For a decade now I’ve been trying to make work happen in my home town yet now that I’ve started to concentrate on the ‘performer’ again, rather than the facilitator and producer, I find I am leaving, yet again, to show my work. This year I shall be in Bristol, North Devon and Exeter, at least it’s the South West but, still no space (and by that I mean bricks and mortar) for an alternative theatre scene in Plymouth, my home town and, sorry Bristol, but the real South West.
When we first started to exchange ideas for ‘making something happen’ in the city in which we lived, we were influenced by our backgrounds as performers, theatre makers and culture seekers in other cities across the world. What we found to be lacking in Plymouth were opportunities for the talented emergent and established artists of the city and region to develop their work, work together (or even discover each other‘s existence), and to have their work showcased locally. How could the city’s cultural community grow and flourish if so many of its artists left, or felt the need to make work elsewhere, once it reached a certain level of development?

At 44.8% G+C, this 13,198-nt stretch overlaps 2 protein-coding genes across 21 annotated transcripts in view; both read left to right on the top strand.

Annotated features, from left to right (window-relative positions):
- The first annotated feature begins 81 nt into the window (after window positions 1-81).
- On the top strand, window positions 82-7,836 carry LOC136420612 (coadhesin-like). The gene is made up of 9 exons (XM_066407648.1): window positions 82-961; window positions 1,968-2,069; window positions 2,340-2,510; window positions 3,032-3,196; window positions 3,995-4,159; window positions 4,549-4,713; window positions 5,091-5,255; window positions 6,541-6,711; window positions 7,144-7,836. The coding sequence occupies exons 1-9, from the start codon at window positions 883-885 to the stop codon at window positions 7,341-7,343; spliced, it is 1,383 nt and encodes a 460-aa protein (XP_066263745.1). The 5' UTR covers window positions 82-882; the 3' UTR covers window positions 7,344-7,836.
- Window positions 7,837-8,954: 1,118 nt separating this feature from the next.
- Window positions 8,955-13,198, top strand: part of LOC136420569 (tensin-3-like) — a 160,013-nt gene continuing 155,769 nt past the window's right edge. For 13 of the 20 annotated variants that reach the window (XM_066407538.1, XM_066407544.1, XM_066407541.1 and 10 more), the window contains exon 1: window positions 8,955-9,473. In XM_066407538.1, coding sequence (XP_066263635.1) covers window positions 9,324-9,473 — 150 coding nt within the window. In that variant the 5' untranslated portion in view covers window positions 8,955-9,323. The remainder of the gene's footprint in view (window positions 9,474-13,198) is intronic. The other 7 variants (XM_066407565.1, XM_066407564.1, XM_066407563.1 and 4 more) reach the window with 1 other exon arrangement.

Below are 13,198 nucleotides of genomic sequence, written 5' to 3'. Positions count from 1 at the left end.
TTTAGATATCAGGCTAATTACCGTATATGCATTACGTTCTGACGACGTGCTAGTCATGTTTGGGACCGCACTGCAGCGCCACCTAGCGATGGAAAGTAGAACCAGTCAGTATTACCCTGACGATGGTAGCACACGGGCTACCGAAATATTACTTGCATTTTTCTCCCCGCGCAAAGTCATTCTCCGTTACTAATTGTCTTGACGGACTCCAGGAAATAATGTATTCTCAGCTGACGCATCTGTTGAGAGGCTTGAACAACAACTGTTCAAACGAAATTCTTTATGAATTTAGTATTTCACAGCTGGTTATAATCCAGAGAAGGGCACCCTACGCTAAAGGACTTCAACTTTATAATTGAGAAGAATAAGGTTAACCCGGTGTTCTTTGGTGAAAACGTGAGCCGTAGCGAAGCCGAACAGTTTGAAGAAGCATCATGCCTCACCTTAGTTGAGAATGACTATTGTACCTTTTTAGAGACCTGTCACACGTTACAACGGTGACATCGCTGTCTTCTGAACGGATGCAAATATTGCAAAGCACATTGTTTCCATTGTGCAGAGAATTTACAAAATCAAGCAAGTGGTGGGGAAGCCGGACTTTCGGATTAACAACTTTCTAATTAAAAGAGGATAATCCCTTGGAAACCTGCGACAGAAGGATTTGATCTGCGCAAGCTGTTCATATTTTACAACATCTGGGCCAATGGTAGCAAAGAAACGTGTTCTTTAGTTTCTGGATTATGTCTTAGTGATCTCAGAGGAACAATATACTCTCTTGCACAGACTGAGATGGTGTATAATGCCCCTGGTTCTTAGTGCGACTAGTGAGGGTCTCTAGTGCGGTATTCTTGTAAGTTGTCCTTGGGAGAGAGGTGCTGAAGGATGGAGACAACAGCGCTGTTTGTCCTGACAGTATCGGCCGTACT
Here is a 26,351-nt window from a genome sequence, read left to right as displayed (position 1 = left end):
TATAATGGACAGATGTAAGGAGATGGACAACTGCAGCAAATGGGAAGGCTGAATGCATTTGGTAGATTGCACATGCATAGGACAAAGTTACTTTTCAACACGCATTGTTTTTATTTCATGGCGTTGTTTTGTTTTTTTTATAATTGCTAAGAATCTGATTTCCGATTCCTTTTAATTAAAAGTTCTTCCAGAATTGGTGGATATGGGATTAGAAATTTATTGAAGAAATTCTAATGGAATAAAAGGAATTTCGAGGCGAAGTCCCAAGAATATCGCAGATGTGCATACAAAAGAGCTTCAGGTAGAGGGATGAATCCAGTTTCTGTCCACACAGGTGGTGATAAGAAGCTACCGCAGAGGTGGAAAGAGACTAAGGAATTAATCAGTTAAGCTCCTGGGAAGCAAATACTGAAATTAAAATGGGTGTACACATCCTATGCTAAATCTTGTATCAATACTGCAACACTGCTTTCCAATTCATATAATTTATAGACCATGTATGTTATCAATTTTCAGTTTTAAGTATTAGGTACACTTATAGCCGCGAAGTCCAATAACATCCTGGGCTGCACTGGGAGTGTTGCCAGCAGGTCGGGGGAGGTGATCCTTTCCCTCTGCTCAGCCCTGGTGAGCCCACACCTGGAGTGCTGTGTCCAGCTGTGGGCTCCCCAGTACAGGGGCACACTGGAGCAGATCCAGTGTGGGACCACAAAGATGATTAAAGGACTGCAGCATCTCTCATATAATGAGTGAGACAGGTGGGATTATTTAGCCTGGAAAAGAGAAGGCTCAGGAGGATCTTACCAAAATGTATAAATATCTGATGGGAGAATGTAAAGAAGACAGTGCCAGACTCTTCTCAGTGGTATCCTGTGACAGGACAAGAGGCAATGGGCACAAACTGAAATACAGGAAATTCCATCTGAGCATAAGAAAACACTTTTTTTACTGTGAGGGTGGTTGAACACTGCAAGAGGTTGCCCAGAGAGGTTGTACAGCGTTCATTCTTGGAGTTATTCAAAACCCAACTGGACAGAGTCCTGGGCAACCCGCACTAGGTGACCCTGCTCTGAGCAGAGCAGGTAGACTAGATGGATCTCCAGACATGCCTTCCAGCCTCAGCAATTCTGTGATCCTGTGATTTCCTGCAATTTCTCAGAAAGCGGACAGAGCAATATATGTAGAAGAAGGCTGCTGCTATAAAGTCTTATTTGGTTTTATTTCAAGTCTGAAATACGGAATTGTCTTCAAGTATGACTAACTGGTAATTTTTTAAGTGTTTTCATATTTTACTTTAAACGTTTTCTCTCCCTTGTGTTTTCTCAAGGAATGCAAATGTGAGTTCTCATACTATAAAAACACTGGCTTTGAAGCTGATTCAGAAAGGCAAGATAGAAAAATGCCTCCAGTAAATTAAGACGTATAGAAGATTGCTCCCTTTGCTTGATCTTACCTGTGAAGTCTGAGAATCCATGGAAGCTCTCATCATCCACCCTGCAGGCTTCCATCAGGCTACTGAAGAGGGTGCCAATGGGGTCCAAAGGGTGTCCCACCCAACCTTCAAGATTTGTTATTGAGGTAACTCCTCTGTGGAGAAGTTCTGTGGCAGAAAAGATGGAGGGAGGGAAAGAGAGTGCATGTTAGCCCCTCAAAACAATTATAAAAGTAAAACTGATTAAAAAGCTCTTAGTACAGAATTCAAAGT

The Hidden City Handbook by Rachel Aspinwall, Ruth Mitchell & Phil Smith
These words were written in 2008 and six years on it seems there is still a need to make a vibrant theatre community in Plymouth, even more so since a new generation of theatre students have arrived in the city. Frustratingly many have attempted the challenge only to give up and leave for more cultural places and communities. Up the line in Bristol there are a handful of performer collectives, working from spaces that have been given to them, possibly by a sympathetic council officer who understands their needs. Plymouth?
Regular readers, I apologize for the almost identical grumblings here, which are similar to a past post. Previously I was going on about a freelance community and slowly but surely we are coming out of our corners and making ourselves known to one another. Now we need space to make or, be visible enough so that the new Plymouth Theatre Scene are on the radar and those keyholders will offer to open the door.
BUT hope is in sight, not just because there are people who want to make this happen but a new theatre space is being built on the University campus with two studio theatres and space to experiment. I am keeping my fingers well and truly crossed that it will open its doors to the established theatre makers in Plymouth, so that we can start to be visible and create a cultural buzz but, just as importantly, so that it will make theatre and performance students stay and be part of an emerging scene. Students learn just as much, or more, by watching other work and doing. It’s taken its time but there could be a light… watch this space.